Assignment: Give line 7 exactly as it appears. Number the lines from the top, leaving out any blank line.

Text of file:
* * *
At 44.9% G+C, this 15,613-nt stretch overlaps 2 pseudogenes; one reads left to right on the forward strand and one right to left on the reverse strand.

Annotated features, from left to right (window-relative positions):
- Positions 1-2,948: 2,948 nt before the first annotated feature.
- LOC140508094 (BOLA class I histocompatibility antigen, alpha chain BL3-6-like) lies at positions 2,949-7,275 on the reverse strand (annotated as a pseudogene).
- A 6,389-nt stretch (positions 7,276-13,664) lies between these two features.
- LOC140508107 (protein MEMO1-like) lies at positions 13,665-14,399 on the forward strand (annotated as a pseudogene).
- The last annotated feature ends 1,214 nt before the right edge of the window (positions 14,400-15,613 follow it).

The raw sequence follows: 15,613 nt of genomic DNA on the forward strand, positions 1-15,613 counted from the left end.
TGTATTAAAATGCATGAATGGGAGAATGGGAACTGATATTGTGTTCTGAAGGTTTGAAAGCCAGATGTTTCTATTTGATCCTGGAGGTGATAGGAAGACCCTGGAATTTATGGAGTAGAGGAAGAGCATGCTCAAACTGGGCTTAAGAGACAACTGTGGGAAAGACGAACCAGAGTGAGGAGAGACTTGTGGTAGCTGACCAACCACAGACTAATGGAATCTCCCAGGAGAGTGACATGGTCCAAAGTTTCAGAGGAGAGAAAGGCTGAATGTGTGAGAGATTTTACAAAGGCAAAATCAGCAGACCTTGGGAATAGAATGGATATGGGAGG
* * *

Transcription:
- The last annotated feature ends 1,214 nt before the right edge of the window (positions 14,400-15,613 follow it).